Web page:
I forgot to mention that article chose to use the phobias list from Speech Topics Help, but to ignore the pie chart listing just 19% of people having glossophobia. It's certainly less impressive than claiming 75% (three out of four people).  

Tuesday, December 10, 2013

Communicating ideas using Venn diagrams and other simple graphics



















I am a fan of Jessica Hagy’s Indexed comics on note cards, like this one. If you don’t think that simple graphics can be used to communicate very serious ideas, go look at her Forbes series illustrating Sun Tzu’s The Art of War.

Venn diagrams aren’t used well very often. But recently Jessica has used them with two and three circles, four circles, and even five nested circles like a Matryoshka doll.

Thursday, December 5, 2013

What can you do next when something goes very wrong?
















Suppose you were sitting in the front seat, flying a graceful LET L-13 Blanik sailplane being towed aloft, as shown above. What would you do next if if the towline broke, or if your tow plane lost power? There are two very different answers for that question. I know that because three decades ago I was the student pilot in the glider, and had been drilled to keep track of what altitude separated which of them would apply.





















As is shown above, if you are at a low altitude, then your only imperfect but satisfactory option is to look for open ground and land straight ahead. At higher altitude you instead could safely turn around, and return to the airport runway. Returning to the airport is the perfect option. When it just is not possible, there’s no reason for wasting time trying to achieve it. You have to adapt and try something else instead. (For example, watch this video animation of the crash landing by US Air Flight 1549 in the Hudson River).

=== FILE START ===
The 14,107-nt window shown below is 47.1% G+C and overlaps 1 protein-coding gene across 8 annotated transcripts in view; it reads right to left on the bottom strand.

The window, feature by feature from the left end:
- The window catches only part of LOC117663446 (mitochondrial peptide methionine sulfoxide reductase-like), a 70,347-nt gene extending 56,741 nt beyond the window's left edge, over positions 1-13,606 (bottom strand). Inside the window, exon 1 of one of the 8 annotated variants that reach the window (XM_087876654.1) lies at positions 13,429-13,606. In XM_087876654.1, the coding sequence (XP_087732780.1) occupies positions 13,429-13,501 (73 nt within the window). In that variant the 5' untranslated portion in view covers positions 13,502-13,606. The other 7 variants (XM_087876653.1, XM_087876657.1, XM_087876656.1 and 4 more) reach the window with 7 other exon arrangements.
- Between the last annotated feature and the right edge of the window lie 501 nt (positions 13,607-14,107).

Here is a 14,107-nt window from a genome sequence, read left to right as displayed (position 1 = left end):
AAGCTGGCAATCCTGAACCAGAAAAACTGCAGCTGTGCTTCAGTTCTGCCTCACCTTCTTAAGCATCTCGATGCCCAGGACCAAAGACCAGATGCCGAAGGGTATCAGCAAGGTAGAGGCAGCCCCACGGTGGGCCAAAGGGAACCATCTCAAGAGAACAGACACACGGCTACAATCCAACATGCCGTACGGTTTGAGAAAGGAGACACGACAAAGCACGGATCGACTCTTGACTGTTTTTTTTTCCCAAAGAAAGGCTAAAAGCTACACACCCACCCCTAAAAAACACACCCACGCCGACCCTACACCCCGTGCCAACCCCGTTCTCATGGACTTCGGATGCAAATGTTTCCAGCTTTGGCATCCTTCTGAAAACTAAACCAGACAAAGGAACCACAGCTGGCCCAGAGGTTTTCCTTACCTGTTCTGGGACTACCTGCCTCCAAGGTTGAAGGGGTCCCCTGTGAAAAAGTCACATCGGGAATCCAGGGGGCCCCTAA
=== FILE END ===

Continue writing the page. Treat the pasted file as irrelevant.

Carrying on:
The bulb on a projector almost always burns out just as it is switched on. Three decades ago I had that happen to me just as I began to speak during a technical conference in Houston. Then I froze, and just waited for the projectionist to put in the new bulb. What I should have done instead was to proceed with my introduction. It had four text slides I could have equally well have read from my notes. But, I had only rehearsed with my slides, and hadn’t considered what I’d do without them as a crutch.  

Another aviation-related post on this blog is about checklists - Is your speech ready for takeoff? Are you sure?

Where did the inspiration from this post come from? When I checked the statistics for this blog, I found that last week over 180 people had viewed a post from June 17, 2012 titled Fear is based on perception and not reality about a magazine article by aerobatic pilot Patty Wagstaff. On December 1st Patty mentioned that post on her Facebook page.

The image of a towed Blanik came from here



Wednesday, December 4, 2013

Edward O. Wilson on storytelling and the creative process


















Over Thanksgiving I read biologist Edward A. Wilson’s wonderful little book, Letters to a Young Scientist. My favorite part was his fifth chapter on The Creative Process that concludes with this paragraph (which also applies to speech writing):

“I’ll end this letter by telling you how I conceive of the creative process of both a novelist like Crichton and a scientist. (I have been both.) The ideal scientist thinks like a poet and only later works like a bookkeeper. Keep in mind that innovators in both literature and science are basically dreamers and storytellers. In the early stages of the creation of both literature and science, everything in the mind is a story.